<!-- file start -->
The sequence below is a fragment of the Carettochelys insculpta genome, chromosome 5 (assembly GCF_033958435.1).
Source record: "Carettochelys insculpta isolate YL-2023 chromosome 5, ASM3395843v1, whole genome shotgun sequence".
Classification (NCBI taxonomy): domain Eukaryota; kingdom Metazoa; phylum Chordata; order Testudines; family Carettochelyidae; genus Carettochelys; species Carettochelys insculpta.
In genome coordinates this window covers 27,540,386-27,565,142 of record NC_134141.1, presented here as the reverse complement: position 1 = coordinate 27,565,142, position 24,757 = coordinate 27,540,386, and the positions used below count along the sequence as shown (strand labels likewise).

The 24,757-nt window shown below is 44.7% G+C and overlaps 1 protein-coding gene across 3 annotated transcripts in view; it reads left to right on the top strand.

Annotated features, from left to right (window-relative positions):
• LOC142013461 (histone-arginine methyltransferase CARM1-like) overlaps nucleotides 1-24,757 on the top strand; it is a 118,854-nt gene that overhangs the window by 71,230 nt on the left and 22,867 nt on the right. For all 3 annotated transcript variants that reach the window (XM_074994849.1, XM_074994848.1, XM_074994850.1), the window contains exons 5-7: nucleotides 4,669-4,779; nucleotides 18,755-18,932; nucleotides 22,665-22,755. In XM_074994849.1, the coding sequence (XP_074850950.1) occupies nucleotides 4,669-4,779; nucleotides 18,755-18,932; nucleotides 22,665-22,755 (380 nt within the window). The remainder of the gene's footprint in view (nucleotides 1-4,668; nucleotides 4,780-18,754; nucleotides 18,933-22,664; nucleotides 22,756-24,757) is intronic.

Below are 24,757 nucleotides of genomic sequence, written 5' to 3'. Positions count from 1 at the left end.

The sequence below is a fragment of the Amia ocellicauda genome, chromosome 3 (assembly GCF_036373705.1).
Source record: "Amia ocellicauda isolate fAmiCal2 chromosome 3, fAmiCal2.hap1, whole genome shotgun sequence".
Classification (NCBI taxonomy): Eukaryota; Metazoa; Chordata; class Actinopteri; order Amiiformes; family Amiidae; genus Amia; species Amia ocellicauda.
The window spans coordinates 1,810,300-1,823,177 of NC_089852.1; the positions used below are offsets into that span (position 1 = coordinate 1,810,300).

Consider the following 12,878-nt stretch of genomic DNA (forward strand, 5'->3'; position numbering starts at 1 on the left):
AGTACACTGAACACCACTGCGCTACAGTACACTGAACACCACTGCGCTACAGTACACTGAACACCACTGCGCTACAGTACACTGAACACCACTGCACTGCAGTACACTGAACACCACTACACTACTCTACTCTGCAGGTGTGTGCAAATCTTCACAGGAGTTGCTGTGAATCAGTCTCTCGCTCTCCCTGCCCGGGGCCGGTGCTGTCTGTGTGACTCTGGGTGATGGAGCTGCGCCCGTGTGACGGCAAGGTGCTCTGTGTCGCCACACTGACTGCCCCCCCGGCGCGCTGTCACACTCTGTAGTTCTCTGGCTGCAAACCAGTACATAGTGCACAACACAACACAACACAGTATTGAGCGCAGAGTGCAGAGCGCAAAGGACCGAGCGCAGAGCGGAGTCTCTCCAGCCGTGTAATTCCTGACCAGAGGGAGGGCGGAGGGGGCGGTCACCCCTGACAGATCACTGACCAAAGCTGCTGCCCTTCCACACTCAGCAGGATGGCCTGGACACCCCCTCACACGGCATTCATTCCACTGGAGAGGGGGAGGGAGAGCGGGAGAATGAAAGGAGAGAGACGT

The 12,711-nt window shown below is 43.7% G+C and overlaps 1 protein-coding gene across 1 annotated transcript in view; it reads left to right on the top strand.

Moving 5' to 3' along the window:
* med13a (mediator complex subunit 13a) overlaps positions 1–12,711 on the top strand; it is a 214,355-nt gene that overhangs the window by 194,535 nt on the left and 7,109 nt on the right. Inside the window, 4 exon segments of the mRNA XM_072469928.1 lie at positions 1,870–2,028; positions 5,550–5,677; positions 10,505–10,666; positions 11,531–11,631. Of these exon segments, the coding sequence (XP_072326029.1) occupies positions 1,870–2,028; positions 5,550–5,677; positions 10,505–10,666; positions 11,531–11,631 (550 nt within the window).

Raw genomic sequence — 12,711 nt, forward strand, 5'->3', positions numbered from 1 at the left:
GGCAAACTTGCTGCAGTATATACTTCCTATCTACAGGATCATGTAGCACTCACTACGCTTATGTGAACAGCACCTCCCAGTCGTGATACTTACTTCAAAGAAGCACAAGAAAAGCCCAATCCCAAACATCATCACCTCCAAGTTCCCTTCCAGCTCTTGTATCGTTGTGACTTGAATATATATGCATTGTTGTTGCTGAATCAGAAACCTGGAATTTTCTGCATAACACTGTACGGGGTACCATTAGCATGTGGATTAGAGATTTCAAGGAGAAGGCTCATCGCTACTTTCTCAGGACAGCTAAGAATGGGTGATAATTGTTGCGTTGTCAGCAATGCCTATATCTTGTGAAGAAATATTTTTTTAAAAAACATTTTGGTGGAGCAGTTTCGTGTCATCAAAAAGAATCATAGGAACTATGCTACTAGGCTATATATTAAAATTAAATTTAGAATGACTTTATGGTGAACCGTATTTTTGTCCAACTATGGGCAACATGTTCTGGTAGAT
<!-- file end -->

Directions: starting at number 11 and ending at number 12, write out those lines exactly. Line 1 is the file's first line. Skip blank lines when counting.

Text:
Classification (NCBI taxonomy): Eukaryota; Metazoa; Chordata; class Actinopteri; order Amiiformes; family Amiidae; genus Amia; species Amia ocellicauda.
The window spans coordinates 1,810,300-1,823,177 of NC_089852.1; the positions used below are offsets into that span (position 1 = coordinate 1,810,300).